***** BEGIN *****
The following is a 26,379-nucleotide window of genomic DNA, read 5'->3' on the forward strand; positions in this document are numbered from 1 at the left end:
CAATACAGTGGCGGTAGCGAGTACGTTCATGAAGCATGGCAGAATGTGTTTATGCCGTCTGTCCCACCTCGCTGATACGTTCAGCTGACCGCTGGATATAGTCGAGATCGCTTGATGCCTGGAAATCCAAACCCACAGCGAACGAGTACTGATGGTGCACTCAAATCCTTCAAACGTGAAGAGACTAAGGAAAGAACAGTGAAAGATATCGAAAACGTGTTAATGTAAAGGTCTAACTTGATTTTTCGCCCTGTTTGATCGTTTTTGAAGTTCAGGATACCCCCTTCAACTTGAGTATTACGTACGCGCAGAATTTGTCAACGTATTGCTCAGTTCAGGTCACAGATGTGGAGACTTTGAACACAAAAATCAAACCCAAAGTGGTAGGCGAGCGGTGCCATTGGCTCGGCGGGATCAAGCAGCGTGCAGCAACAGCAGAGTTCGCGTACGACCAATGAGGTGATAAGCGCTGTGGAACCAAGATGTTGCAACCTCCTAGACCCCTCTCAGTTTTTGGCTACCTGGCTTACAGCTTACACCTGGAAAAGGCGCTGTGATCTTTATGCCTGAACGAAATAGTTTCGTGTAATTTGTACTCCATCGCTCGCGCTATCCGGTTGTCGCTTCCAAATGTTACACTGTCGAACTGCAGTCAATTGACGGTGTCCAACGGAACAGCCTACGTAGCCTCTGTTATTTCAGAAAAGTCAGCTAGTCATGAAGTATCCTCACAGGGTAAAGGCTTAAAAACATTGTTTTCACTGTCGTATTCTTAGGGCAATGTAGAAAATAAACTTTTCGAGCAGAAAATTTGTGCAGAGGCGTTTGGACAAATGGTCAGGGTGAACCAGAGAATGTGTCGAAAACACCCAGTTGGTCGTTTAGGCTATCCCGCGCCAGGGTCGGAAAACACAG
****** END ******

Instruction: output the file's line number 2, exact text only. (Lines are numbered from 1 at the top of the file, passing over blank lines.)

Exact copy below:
CAATACAGTGGCGGTAGCGAGTACGTTCATGAAGCATGGCAGAATGTGTTTATGCCGTCTGTCCCACCTCGCTGATACGTTCAGCTGACCGCTGGATATAGTCGAGATCGCTTGATGCCTGGAAATCCAAACCCACAGCGAACGAGTACTGATGGTGCACTCAAATCCTTCAAACGTGAAGAGACTAAGGAAAGAACAGTGAAAGATATCGAAAACGTGTTAATGTAAAGGTCTAACTTGATTTTTCGCCCTGTTTGATCGTTTTTGAAGTTCAGGATACCCCCTTCAACTTGAGTATTACGTACGCGCAGAATTTGTCAACGTATTGCTCAGTTCAGGTCACAGATGTGGAGACTTTGAACACAAAAATCAAACCCAAAGTGGTAGGCGAGCGGTGCCATTGGCTCGGCGGGATCAAGCAGCGTGCAGCAACAGCAGAGTTCGCGTACGACCAATGAGGTGATAAGCGCTGTGGAACCAAGATGTTGCAACCTCCTAGACCCCTCTCAGTTTTTGGCTACCTGGCTTACAGCTTACACCTGGAAAAGGCGCTGTGATCTTTATGCCTGAACGAAATAGTTTCGTGTAATTTGTACTCCATCGCTCGCGCTATCCGGTTGTCGCTTCCAAATGTTACACTGTCGAACTGCAGTCAATTGACGGTGTCCAACGGAACAGCCTACGTAGCCTCTGTTATTTCAGAAAAGTCAGCTAGTCATGAAGTATCCTCACAGGGTAAAGGCTTAAAAACATTGTTTTCACTGTCGTATTCTTAGGGCAATGTAGAAAATAAACTTTTCGAGCAGAAAATTTGTGCAGAGGCGTTTGGACAAATGGTCAGGGTGAACCAGAGAATGTGTCGAAAACACCCAGTTGGTCGTTTAGGCTATCCCGCGCCAGGGTCGGAAAACACAG